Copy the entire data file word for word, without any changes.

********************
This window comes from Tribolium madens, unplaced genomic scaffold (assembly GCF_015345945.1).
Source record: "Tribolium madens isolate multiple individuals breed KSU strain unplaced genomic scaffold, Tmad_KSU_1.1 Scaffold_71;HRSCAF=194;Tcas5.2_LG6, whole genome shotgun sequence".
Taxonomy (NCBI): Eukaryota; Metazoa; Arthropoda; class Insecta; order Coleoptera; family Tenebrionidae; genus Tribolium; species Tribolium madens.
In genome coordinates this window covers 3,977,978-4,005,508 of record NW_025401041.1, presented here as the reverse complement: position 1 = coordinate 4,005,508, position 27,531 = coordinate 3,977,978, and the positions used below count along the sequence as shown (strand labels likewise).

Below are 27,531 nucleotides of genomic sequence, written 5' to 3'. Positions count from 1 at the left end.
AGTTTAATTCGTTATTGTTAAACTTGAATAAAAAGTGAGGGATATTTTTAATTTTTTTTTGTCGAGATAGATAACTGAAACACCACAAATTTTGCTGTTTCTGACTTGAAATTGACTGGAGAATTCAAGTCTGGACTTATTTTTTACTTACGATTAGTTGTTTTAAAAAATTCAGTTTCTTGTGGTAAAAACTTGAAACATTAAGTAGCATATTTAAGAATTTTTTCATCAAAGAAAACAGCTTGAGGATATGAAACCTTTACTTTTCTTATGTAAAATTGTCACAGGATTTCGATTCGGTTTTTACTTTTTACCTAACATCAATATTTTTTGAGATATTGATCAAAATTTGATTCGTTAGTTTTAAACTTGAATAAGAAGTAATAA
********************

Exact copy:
This window comes from Tribolium madens, unplaced genomic scaffold (assembly GCF_015345945.1).
Source record: "Tribolium madens isolate multiple individuals breed KSU strain unplaced genomic scaffold, Tmad_KSU_1.1 Scaffold_71;HRSCAF=194;Tcas5.2_LG6, whole genome shotgun sequence".
Taxonomy (NCBI): Eukaryota; Metazoa; Arthropoda; class Insecta; order Coleoptera; family Tenebrionidae; genus Tribolium; species Tribolium madens.
In genome coordinates this window covers 3,977,978-4,005,508 of record NW_025401041.1, presented here as the reverse complement: position 1 = coordinate 4,005,508, position 27,531 = coordinate 3,977,978, and the positions used below count along the sequence as shown (strand labels likewise).

Below are 27,531 nucleotides of genomic sequence, written 5' to 3'. Positions count from 1 at the left end.
AGTTTAATTCGTTATTGTTAAACTTGAATAAAAAGTGAGGGATATTTTTAATTTTTTTTTGTCGAGATAGATAACTGAAACACCACAAATTTTGCTGTTTCTGACTTGAAATTGACTGGAGAATTCAAGTCTGGACTTATTTTTTACTTACGATTAGTTGTTTTAAAAAATTCAGTTTCTTGTGGTAAAAACTTGAAACATTAAGTAGCATATTTAAGAATTTTTTCATCAAAGAAAACAGCTTGAGGATATGAAACCTTTACTTTTCTTATGTAAAATTGTCACAGGATTTCGATTCGGTTTTTACTTTTTACCTAACATCAATATTTTTTGAGATATTGATCAAAATTTGATTCGTTAGTTTTAAACTTGAATAAGAAGTAATAA